An investor group led by French billionaire Xavier Niel plans to lift its stake in asset manager GAM beyond 10 per cent, a move that threatens the sale of the troubled group to UK rival Liontrust.
The investor group said on Tuesday that it would notify the Swiss Financial Market Supervisory Authority of the plan to increase its holding in GAM, a once high-flying asset manager, from 8.4 per cent to more than 10 per cent of GAM’s voting rights.
The intervention comes after GAM earlier this month finally reached a deal to sell itself to London-listed Liontrust for £96mn. Just days after the sale was announced, the Niel-led group claimed that the takeover “needlessly favours the bidder and is contrary to the principles of Swiss takeover law”.
Under the deal, Liontrust pledged to keep GAM’s investment management business but sell its fund services arm.
The Zurich-listed fund group had been searching for a buyer for months following a calamitous five years triggered by a 2018 scandal over its investments in risky debt.
The investor group, which also includes Rock Investment and wealth manager Bruellan, first disclosed a stake in GAM last month, saying it saw “an opportunity to restore [its] reputation as a best-in-class asset management firm”.
It described GAM’s shares as “undervalued” and offering “significant upside”. Shares in GAM were up 5 per cent, but have plunged more than 95 per cent since 2018.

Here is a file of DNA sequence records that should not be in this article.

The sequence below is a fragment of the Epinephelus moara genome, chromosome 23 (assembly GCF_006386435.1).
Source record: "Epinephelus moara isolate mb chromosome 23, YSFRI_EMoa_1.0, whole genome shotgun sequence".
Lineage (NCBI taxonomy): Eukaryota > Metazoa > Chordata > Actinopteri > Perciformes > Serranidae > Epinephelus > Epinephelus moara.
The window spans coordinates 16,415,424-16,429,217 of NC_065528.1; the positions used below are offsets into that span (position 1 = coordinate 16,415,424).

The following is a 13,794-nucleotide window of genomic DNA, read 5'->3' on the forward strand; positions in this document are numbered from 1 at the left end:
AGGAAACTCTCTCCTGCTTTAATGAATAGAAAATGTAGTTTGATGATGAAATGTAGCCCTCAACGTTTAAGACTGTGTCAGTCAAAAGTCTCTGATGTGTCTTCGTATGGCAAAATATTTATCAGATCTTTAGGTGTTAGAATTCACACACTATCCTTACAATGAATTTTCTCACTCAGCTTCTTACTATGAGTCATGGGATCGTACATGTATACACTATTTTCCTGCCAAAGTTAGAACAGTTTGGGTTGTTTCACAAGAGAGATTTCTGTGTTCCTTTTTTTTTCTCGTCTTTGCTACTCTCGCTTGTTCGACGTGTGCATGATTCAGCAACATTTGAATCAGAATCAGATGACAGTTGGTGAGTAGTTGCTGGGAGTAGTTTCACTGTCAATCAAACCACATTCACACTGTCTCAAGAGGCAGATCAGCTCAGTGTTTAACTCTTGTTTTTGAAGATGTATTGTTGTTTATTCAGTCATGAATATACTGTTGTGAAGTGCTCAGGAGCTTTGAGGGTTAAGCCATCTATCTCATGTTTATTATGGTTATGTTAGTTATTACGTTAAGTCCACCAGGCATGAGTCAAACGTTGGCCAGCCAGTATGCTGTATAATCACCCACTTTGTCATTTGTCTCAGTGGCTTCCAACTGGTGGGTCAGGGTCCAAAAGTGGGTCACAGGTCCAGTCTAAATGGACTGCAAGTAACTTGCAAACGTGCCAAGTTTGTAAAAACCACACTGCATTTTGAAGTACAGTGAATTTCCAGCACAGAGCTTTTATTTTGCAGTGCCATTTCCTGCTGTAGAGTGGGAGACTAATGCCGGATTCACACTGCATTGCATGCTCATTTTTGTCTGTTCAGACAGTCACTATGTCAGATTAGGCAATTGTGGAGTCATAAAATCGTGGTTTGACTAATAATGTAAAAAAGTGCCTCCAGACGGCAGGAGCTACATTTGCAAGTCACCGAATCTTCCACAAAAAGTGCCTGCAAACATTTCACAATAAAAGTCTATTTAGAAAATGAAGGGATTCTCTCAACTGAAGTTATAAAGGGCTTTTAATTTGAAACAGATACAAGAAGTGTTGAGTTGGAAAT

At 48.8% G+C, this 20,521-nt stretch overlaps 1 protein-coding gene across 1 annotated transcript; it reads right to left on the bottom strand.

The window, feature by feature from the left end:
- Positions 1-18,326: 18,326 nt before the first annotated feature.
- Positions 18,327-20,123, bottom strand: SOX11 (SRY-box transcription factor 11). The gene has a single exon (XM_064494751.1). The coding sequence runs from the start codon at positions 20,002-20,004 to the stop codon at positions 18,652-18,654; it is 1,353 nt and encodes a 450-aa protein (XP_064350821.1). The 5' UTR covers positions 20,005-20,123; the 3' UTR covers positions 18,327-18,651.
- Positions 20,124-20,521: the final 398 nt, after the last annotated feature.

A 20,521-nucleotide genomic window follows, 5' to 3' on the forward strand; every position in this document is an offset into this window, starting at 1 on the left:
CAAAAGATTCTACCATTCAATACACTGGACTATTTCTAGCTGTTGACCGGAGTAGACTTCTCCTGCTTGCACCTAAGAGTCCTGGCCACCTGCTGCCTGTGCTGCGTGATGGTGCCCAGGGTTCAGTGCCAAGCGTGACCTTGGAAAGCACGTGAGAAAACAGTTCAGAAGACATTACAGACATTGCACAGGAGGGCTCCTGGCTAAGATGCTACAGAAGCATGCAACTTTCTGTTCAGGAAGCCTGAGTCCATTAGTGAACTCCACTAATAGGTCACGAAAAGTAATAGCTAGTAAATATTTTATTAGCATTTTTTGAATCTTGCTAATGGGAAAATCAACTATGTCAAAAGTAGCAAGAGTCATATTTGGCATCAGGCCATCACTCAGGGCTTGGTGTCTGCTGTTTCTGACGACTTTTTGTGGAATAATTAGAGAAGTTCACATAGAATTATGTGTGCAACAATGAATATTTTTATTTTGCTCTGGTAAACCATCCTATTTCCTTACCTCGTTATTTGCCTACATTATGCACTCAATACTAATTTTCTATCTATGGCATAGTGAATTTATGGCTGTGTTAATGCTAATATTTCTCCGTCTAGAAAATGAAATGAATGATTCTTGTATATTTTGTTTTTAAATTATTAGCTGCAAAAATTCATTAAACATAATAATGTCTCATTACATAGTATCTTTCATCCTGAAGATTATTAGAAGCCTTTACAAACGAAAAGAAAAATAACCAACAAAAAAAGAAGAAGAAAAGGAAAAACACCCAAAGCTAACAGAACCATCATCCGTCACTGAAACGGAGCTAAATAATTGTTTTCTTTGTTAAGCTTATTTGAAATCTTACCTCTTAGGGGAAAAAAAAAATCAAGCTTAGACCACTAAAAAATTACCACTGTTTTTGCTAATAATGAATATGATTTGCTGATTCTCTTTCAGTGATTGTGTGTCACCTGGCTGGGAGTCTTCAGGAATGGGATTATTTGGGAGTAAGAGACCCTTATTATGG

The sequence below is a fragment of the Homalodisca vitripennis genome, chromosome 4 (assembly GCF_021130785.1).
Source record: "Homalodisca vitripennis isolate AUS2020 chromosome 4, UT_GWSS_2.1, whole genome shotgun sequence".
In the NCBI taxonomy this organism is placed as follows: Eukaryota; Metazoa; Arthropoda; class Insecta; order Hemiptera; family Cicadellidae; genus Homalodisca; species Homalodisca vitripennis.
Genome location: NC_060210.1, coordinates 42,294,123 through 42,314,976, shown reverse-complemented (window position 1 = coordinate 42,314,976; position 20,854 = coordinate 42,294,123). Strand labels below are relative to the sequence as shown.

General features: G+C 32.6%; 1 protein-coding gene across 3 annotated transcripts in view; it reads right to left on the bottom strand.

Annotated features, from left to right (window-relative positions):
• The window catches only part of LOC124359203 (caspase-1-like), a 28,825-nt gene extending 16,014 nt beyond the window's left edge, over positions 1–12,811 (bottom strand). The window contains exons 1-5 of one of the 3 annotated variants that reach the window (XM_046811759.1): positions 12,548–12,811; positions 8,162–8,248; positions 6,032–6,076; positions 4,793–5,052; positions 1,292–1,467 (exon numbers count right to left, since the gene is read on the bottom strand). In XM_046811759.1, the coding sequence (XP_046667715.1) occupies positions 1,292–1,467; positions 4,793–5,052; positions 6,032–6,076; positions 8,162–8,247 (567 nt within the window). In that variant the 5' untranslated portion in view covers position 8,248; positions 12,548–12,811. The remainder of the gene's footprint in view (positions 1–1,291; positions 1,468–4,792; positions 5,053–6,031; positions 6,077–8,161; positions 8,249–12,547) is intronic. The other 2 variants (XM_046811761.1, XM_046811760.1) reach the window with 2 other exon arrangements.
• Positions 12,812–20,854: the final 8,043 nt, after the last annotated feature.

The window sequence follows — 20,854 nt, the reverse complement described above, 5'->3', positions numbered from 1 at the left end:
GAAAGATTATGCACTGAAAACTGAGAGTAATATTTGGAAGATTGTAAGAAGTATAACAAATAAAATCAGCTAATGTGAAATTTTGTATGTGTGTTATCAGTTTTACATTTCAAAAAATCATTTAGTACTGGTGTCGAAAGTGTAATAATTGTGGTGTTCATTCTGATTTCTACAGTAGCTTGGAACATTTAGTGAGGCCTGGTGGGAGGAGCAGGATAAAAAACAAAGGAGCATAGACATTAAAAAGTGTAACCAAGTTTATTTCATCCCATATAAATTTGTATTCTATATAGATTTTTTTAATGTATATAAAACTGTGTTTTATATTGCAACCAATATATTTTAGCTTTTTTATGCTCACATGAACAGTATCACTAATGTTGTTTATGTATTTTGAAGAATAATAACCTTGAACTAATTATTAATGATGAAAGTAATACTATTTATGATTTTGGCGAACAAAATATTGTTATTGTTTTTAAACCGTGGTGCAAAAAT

Niel is one of the richest men in France and is known for launching low-cost telecoms operator Free Mobile as well as his investments in technology and real estate.
GAM had been forced to twice delay its annual earnings as it held talks with potential suitors, including Swiss lender Zürcher Kantonalbank.
Liontrust said earlier this month that the acquisition would transform it into a global asset manager overseeing £53bn. To fund the deal, Liontrust aims to raise money by selling 9.4mn of shares. It will also provide two loans of up to £17.8mn to help restructure GAM.
GAM’s problems arose in 2018 when it suspended former star fund manager Tim Haywood with little explanation, which led investors in Haywood’s Absolute Return Bond funds to exit.
It later transpired that Haywood had bought bonds from companies related to Lex Greensill’s now collapsed supply chain finance business Greensill Capital, which counted former UK prime minister David Cameron as an adviser. Haywood’s funds were ultimately liquidated.